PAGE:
As a global law firm, Morrison & Foerster is passionate about pursuing solutions to better our communities near and far. Our lawyers dedicate countless hours and resources on projects from securing human and civil rights to providing better access to health and public resources. Global pro bono initiatives of this scale require cross-border collaboration with MoFo lawyers from various offices joining forces with the best community partners, public interest legal organizations, and legal services providers to make the widest possible impact.
San Francisco and New York lawyers are advising AGRI-INVEST LLC, a Cameroon-based social enterprise focused on improving the lives of farmers in rural Cameroon, especially in areas where Boko Haram is active. Its work includes organizing cooperatives of small farmers, teaching good farming practices, monitoring production, providing interest-free microloans to women, and getting harvests to factories that can provide a reliable market.
MoFo has handled extensive patent work for Angaza Design’s innovative “pay as you go” system that makes household solar power systems affordable and accessible for customers in East Africa and elsewhere. Angaza’s innovation is to enable customers to purchase the solar-powered system over time via mobile money services, replacing reliance on kerosene and batteries with a solar-powered lighting and charging system that runs clean, bright LED lights, charges cell phones, and runs radios.
The firm has a long pro bono relationship with Kiva, a nonprofit organization with a mission to connect people through lending to alleviate poverty. Leveraging the Internet and a worldwide network of microfinance institutions, Kiva lets individuals lend as little as $25 to help create opportunities for small entrepreneurs around the world.
MoFo Berlin lawyers answered a call from the Berlin Court of Appeals for lawyers to volunteer as guardians for unaccompanied refugee children, advocating for their housing and other governmental benefits. The children arrived in Berlin alone, having lost their parents in their home countries or on their way to Germany.
Tokyo lawyers are assisting the Japan Association for Refugees by providing legal counsel to some of the country’s 5,000+ asylum-seekers from Africa, Southeast Asia, Syria, and other countries. Over the last decade, MoFo lawyers have represented over 20 asylum seekers and have beaten the odds by winning asylum in three of those cases, one of which was the first-known case of a person being granted asylum from persecution on the basis of sexual orientation — a remarkable achievement in a country that typically grants just one out of every thousand asylum applications.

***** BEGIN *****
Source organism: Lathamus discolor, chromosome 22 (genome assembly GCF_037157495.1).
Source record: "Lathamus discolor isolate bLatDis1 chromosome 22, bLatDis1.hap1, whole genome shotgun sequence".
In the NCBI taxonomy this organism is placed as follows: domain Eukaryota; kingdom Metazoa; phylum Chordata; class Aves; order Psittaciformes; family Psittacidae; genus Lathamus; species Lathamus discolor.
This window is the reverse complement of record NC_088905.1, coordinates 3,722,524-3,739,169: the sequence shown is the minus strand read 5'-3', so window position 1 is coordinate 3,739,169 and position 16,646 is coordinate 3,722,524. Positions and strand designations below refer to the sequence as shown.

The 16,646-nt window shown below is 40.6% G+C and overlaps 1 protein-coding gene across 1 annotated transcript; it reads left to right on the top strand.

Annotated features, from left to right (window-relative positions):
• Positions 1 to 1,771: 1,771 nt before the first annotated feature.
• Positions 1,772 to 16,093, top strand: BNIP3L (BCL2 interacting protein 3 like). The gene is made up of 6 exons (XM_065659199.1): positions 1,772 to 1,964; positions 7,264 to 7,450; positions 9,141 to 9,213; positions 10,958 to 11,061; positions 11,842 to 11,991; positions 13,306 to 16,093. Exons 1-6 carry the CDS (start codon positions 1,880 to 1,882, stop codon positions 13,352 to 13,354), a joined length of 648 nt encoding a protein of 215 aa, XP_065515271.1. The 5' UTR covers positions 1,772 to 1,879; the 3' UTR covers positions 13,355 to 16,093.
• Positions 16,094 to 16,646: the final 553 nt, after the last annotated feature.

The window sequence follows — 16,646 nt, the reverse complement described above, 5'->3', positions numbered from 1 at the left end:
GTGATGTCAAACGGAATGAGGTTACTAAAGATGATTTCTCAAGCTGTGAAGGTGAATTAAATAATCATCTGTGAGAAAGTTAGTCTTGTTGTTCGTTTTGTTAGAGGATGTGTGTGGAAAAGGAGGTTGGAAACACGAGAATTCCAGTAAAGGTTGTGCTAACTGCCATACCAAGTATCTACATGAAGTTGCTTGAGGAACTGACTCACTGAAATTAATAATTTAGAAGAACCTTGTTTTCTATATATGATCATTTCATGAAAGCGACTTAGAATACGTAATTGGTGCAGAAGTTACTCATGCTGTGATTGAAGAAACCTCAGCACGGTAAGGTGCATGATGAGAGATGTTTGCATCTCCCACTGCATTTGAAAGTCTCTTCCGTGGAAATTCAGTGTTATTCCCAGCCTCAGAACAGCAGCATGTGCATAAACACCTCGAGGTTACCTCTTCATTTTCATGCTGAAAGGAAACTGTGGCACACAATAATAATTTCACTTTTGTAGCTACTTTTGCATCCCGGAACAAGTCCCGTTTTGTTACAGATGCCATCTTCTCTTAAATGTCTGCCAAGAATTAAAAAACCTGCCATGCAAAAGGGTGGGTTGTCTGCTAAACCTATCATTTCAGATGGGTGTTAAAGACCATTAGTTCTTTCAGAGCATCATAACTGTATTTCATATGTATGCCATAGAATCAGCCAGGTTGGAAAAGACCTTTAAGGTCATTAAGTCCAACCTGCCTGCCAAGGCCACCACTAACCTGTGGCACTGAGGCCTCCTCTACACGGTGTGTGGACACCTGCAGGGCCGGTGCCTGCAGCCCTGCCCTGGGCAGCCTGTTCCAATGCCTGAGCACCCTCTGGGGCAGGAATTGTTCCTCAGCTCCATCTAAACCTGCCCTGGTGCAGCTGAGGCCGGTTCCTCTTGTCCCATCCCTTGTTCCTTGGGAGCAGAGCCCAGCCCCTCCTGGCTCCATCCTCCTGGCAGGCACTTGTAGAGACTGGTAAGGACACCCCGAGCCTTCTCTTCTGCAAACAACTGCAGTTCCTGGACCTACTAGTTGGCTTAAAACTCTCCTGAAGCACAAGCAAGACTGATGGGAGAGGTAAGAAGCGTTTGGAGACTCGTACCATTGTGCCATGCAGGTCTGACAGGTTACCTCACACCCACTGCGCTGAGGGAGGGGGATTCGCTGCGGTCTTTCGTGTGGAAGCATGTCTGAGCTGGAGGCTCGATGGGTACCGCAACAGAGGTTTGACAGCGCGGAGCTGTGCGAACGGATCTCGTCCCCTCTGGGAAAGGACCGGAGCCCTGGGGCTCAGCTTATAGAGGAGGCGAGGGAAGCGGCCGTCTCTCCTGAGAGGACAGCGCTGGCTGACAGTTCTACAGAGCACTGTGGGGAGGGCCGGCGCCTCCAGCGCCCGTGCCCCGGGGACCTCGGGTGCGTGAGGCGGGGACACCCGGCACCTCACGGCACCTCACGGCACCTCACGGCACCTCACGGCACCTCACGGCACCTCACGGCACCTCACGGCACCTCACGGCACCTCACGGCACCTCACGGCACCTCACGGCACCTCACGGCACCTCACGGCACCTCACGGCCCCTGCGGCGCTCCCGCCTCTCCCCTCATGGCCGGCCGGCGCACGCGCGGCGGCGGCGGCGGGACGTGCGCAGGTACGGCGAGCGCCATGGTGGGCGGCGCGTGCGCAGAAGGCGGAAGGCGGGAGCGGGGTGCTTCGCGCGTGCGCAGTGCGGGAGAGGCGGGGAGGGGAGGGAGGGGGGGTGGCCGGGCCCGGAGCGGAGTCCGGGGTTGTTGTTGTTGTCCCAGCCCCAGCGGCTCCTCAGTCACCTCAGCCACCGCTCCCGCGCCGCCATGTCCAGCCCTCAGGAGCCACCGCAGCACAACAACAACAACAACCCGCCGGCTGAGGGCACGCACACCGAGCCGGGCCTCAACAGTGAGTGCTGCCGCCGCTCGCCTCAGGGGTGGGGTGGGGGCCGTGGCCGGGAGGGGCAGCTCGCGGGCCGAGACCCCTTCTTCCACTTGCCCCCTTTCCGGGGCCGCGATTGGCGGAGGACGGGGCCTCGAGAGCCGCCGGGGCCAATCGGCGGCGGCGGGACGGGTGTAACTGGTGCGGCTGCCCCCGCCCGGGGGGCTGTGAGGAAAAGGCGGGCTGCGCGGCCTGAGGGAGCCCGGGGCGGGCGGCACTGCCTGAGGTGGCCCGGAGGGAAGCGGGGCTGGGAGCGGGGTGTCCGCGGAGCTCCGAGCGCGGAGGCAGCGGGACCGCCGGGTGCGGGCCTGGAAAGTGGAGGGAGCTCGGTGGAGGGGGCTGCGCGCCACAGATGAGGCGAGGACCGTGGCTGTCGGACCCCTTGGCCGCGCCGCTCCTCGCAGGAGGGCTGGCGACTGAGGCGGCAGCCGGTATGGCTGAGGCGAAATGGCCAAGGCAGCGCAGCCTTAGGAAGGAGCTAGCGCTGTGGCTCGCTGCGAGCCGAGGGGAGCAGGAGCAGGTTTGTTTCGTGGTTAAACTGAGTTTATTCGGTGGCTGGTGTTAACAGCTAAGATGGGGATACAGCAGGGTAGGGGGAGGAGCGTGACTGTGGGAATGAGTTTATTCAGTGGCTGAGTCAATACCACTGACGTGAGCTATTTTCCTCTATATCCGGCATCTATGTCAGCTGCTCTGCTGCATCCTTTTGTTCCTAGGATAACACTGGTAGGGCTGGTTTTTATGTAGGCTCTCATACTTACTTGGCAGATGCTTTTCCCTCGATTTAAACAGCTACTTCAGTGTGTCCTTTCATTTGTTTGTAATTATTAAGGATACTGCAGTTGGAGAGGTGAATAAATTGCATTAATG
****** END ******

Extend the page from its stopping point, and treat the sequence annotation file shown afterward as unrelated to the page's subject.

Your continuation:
London litigators are representing individuals referred by the group Asylum Aid in proceedings to determine if they are stateless. A stateless person has no recognized nationality and no passport or other identification that permits crossing international borders, and often has no country where he or she has a right to reside. A statelessness determination allows the individual and immediate family to obtain permission to remain in the UK for renewable 30-month periods, with the possibility of eventually gaining an indefinite leave to remain in the UK or being granted nationality of the country with which they are most closely associated.
Morrison & Foerster joined 15 other law firms and 15 international banks to support a case that led to a unanimous ruling in favor of a British lesbian expatriate who was denied a spousal visa based on a discriminatory policy under the Hong Kong Marriage Ordinance. We joined a brief arguing that denying spousal visas to same-sex spouses impedes the ability of international professional services and financial institutions operating in Hong Kong to recruit the best talent.
MoFo supported the formation of the Lawyers for LGBT and Allies Network (LLAN) in Tokyo, and then teamed up with the organization to prepare a Viewpoint on Equal Marriage that was adopted by five foreign chambers of commerce active in Japan. The Viewpoint argues that by legally recognizing LGBTQ+ marriages, Japan can raise its international competitiveness in attracting talent.
The firm is working closely with the Cyrus R. Vance Center for International Justice and the nonprofit Freedom to Marry to support the global campaign for recognition of same-sex marriage. The work includes counseling same-sex couples from Latin America in marriage equality litigation before the Inter-American Court of Human Rights.
Lawyers in the firm’s Northern Virginia office have advised Evidence Action since helping the group establish itself as an independent organization in 2010. Evidence Action builds rigorous, ongoing evaluation into its projects, enabling it to put resources into provably effective public health interventions. Its premier projects are Dispensers for Safe Water, which places chlorine dispensers in the immediate vicinity of wells and other water sources, and Deworm the World, which promotes mass treatment through school-based deworming programs to reach the entire at-risk population while minimizing costs.
San Francisco and Denver lawyers are advising Ophirex, a biotech start-up, on its efforts to provide low-cost snakebite antidotes for people in developing countries. Our lawyers helped to form a related nonprofit and are advising on licensing. The project’s goal is to raise money to develop and distribute a new compound to treat snakebites, which kill more than 90,000 people and result in amputations or other permanent disabilities for another 400,000 people each year.